The Whiz Kids ushered in a short, competitive era. Between 1949 and 1957 the Phillies had four winning seasons and two more at the exact .500 mark.
But then the losing began again, with four consecutive last place finishes from 1958-61. When the NL expanded to 10 teams in 1962, the Phils finished in 7th, but then began winning again.
Under Gene Mauch, the Phils had 6 consecutive winning years from 1962-67, and nearly won the 1964 NL Pennant.
But in 1968, the losing was back, and it would last through the end of Connie Mack Stadium and into the early years of Veteran’s Stadium.
Finally, in 1974 under Danny Ozark, the Phillies began to win regularly, capturing 3 straight NL East crowns from 1976-78. Under Dallas Green, the Phils finally won the first World Series in franchise history to cap the 1980 season.
Since that 1974 season, the Phillies suffered through one major losing period. From 1988 through 2000, a period of 13 seasons, the club had only the magical 1993 Phillies to celebrate as a winner.
Around that period, the majority of the last 40 years (until the last two) have been winning ones for the franchise, and they won a 2nd World Series in 2008.
So what caused the team to go from 138 games over the .500 mark after 1917 to 1,087 games below it today?
Clearly it was that 30 years of sustained, deep losing from 1919-48. But what happened in those years?
The biggest problem was ownership. William Baker, for whom Baker Bowl was named, and his successor Gerry Nugent were two of the most inept owners in baseball history.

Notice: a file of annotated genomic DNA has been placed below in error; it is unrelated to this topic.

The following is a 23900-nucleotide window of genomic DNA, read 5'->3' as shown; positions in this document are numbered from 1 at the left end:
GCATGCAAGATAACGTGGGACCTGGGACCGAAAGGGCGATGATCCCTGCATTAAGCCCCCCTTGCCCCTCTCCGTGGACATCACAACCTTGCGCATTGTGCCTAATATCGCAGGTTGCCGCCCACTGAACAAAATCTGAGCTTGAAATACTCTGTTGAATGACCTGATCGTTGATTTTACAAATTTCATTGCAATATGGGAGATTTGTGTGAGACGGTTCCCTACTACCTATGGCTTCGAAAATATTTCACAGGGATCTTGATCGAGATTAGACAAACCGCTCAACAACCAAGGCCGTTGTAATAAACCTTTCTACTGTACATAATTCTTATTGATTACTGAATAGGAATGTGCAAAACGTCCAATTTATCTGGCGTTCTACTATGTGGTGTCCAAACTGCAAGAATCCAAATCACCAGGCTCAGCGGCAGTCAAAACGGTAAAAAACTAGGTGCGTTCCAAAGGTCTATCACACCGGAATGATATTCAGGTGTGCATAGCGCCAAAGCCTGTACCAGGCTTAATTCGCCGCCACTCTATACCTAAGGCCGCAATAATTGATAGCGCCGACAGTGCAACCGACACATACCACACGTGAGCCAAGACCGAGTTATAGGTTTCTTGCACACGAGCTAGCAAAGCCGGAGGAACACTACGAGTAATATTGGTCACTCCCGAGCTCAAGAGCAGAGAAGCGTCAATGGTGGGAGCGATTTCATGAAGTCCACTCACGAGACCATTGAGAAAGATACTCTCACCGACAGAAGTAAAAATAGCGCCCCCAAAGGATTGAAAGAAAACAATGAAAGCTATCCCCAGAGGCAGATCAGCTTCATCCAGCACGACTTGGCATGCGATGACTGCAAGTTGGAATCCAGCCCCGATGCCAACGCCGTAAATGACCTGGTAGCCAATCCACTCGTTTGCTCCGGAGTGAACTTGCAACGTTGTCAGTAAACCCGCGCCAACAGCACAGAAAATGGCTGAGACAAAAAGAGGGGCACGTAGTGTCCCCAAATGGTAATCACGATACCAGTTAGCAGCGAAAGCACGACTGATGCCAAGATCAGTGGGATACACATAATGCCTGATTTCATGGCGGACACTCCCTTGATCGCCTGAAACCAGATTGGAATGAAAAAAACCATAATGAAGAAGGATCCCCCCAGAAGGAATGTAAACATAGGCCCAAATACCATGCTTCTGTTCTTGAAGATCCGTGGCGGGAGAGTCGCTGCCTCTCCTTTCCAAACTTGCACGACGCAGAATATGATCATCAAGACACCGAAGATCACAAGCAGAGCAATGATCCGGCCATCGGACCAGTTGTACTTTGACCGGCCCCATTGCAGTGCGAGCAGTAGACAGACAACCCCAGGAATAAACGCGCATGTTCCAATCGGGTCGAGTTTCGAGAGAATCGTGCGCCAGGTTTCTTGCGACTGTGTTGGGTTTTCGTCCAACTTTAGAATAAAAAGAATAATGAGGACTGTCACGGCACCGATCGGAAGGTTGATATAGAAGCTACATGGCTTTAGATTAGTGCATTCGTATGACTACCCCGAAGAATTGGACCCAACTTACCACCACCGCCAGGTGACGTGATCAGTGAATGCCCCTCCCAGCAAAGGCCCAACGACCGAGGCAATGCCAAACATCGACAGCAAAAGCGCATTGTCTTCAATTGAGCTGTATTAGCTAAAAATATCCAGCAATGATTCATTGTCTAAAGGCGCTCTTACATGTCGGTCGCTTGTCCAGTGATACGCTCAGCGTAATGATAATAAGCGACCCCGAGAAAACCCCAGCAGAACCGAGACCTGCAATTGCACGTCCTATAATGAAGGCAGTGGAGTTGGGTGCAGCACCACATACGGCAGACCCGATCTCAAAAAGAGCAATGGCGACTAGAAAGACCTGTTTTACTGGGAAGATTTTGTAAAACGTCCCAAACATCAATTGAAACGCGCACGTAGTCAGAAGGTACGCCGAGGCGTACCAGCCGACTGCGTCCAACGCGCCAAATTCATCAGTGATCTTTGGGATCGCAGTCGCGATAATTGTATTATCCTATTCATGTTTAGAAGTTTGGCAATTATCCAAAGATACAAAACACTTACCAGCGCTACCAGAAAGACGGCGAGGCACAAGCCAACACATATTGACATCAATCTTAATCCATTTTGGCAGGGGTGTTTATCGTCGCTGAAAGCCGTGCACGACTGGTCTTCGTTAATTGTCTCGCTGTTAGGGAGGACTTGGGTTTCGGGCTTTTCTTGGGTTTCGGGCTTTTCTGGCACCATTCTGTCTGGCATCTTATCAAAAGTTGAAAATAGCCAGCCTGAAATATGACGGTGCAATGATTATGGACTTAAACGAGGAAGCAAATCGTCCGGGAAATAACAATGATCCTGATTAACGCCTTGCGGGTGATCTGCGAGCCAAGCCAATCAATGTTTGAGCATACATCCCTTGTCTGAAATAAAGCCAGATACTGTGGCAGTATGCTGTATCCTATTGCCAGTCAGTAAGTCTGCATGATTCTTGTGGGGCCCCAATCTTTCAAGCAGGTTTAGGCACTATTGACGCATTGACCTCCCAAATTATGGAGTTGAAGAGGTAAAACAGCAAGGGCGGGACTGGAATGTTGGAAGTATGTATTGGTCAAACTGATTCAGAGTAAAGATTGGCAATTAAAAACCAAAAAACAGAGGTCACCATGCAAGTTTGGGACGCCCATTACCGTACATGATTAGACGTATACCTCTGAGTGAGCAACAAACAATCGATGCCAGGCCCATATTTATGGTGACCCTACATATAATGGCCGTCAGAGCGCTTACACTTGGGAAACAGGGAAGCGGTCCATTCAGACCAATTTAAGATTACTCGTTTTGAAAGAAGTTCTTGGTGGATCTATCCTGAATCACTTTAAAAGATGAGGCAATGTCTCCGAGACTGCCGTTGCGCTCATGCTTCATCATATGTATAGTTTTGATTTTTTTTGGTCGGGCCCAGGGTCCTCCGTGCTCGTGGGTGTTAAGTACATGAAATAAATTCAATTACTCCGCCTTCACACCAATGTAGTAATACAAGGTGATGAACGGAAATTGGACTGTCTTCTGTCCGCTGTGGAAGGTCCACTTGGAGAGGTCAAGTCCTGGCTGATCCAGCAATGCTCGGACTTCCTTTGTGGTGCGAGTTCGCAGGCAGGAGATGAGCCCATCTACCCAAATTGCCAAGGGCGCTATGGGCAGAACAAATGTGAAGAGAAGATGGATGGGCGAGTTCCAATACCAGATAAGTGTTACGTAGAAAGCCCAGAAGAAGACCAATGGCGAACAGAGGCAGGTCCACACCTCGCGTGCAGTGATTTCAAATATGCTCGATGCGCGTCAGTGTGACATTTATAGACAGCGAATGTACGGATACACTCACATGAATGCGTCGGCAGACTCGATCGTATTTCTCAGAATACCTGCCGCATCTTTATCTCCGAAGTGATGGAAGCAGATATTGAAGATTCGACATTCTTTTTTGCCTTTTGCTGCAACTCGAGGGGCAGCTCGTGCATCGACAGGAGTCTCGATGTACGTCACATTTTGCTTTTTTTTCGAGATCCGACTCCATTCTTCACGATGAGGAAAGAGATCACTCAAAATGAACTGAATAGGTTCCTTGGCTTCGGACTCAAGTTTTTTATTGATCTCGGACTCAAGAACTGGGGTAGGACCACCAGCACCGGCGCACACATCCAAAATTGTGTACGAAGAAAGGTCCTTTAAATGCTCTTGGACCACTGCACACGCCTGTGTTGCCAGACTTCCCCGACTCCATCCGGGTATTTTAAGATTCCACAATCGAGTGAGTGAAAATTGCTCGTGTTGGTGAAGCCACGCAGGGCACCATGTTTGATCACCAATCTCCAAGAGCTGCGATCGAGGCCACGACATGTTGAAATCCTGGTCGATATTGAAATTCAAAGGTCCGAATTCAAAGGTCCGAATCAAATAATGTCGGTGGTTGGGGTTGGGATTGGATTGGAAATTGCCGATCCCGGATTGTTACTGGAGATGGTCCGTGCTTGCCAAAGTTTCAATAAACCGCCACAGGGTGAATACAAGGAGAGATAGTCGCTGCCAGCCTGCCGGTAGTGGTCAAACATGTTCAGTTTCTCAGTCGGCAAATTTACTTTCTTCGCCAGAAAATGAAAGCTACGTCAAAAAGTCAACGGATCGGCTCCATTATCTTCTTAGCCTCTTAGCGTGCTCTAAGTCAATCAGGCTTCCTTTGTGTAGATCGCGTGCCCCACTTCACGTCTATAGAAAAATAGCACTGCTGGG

Nugent especially had a reputation for selling off any player who emerged with talent. He was debt-ridden, and finally forced to sell the team. The man to whom he sold it, William Cox, was himself banned from baseball for betting on the team.
There was finally consistent improvement when he was forced to sell, and Bob Carpenter took over. Under the guidance of Carpenter and his son, Ruly, the Phillies would finally regain equilibrium as a franchise, and ultimately win that first World Series crown.
But the damage done by the Baker, Nugent, and Cox regimes to the all-time win-loss record was already done.
Poor ownership that cares very little about the competitive side of the game. That was what caused the Philadelphia Phillies to collapse into oblivion, a state in which they remained for three full decades.
Then another couple hundred games in the hole was added in that poor era from the late-1980’s through 2000. During that period, those running the club made consistently poor decisions in evaluating talent, causing a lengthy dry spell.
The Phillies have just come through their longest sustained period of excellence. From 2001 through 2011, a dozen seasons, the Phils finished either 1st or 2nd place a total of 9 times. They won 5 consecutive NL East crowns in that period, and that 2008 World Series.
But for the last two seasons, the Phils have collapsed back to losing. The current management regime is on record as saying they do not expect to compete for at least the next two seasons. Owners
hip of the team appears to be drifting, at best. Unfortunately for Phillies fans, it doesn’t appear that the franchise is ready to start chipping away at that 1,087 game deficit any time soon.